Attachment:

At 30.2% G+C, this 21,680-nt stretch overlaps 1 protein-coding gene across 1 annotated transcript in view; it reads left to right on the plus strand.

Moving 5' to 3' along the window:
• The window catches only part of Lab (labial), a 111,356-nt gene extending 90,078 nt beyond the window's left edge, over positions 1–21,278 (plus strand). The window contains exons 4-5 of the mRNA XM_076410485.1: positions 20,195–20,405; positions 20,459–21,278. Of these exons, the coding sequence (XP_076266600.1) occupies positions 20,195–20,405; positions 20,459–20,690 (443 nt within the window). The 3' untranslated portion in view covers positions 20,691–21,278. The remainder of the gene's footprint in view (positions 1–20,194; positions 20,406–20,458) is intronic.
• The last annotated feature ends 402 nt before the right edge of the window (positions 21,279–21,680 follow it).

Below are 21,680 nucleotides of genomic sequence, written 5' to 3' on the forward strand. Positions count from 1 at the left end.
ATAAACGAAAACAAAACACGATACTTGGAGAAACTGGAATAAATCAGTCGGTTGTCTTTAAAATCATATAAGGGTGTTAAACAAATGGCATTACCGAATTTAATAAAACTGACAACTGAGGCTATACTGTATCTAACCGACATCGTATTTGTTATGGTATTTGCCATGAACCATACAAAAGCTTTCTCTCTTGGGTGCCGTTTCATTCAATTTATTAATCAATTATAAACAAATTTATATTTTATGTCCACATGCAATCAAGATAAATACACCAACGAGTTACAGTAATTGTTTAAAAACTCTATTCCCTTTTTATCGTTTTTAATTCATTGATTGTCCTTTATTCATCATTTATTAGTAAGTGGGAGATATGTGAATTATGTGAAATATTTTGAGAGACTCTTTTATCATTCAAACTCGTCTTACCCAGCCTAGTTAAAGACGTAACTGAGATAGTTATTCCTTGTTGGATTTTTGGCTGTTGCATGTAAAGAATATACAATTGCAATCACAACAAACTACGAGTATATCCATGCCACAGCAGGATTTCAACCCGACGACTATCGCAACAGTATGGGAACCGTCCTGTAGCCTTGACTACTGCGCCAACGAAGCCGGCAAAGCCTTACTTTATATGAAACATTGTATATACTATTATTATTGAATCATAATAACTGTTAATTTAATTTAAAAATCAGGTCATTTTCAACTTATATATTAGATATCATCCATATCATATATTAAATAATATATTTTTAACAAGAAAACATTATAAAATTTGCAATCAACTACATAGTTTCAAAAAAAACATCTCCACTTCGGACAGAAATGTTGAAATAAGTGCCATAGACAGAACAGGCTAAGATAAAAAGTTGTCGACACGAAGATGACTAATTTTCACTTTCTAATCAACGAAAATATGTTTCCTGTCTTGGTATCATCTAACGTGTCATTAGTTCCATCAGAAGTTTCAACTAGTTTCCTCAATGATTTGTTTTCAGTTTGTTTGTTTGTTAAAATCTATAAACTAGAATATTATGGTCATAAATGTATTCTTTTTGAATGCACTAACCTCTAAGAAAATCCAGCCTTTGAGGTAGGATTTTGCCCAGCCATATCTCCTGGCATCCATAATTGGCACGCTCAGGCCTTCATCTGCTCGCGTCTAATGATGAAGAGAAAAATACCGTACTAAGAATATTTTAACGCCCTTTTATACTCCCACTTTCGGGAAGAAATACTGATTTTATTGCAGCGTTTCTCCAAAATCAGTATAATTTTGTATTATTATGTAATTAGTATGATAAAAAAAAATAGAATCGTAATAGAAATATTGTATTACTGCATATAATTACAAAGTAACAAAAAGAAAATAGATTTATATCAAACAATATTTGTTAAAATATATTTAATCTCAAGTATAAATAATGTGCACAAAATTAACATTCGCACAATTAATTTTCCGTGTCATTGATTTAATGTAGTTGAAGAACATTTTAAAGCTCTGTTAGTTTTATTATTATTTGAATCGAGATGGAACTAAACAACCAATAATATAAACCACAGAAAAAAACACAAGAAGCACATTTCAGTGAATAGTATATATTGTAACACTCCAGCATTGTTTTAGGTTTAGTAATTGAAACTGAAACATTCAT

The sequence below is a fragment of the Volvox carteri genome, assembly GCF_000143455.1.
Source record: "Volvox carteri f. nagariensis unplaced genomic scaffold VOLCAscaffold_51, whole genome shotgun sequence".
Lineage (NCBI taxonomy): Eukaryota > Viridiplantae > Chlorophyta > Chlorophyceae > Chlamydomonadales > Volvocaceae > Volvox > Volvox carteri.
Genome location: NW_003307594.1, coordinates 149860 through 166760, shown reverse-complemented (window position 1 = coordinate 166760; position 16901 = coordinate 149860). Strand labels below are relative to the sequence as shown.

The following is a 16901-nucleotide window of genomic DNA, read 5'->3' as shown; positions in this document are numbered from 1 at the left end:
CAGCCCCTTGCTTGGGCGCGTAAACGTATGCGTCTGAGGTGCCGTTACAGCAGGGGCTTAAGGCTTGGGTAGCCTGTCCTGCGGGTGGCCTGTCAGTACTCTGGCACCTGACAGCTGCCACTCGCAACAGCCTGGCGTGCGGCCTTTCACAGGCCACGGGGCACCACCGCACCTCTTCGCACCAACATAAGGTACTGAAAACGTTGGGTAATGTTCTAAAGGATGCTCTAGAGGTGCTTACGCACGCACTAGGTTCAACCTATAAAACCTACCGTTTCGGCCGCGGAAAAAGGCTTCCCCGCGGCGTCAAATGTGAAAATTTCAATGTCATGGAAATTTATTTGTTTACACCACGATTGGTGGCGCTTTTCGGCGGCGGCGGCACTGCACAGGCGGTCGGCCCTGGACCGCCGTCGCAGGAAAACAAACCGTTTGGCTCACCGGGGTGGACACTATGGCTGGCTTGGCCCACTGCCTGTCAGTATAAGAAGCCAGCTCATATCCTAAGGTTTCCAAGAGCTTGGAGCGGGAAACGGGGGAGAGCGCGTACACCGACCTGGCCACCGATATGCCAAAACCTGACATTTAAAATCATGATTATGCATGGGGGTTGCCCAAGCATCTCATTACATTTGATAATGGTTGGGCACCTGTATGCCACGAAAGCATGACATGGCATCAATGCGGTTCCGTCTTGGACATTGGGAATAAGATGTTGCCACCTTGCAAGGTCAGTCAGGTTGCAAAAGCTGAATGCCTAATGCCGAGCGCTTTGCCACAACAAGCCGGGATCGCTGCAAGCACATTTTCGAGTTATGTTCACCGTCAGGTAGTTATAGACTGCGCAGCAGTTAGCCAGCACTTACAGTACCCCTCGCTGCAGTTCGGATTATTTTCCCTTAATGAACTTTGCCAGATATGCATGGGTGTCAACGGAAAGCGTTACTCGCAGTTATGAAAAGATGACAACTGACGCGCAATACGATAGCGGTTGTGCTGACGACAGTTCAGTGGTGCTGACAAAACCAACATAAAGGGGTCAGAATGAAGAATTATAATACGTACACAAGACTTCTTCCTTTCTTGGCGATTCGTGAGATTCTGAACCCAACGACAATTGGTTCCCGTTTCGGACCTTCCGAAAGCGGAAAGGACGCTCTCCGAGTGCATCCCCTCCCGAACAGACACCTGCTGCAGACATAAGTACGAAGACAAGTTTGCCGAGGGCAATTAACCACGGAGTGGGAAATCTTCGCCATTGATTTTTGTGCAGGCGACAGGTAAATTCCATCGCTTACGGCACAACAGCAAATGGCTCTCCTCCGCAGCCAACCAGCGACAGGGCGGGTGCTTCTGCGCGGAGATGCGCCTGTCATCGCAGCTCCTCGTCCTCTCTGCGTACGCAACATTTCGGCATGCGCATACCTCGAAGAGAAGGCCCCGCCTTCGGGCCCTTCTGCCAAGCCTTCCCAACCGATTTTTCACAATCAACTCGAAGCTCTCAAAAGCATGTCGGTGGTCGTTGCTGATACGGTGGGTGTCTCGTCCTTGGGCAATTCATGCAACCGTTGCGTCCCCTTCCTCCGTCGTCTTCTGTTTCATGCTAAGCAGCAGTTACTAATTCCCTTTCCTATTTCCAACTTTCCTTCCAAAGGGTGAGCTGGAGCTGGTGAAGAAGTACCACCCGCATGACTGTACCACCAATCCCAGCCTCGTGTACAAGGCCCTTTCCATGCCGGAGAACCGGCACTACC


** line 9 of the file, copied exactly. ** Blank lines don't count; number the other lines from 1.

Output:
Lineage (NCBI taxonomy): Eukaryota > Viridiplantae > Chlorophyta > Chlorophyceae > Chlamydomonadales > Volvocaceae > Volvox > Volvox carteri.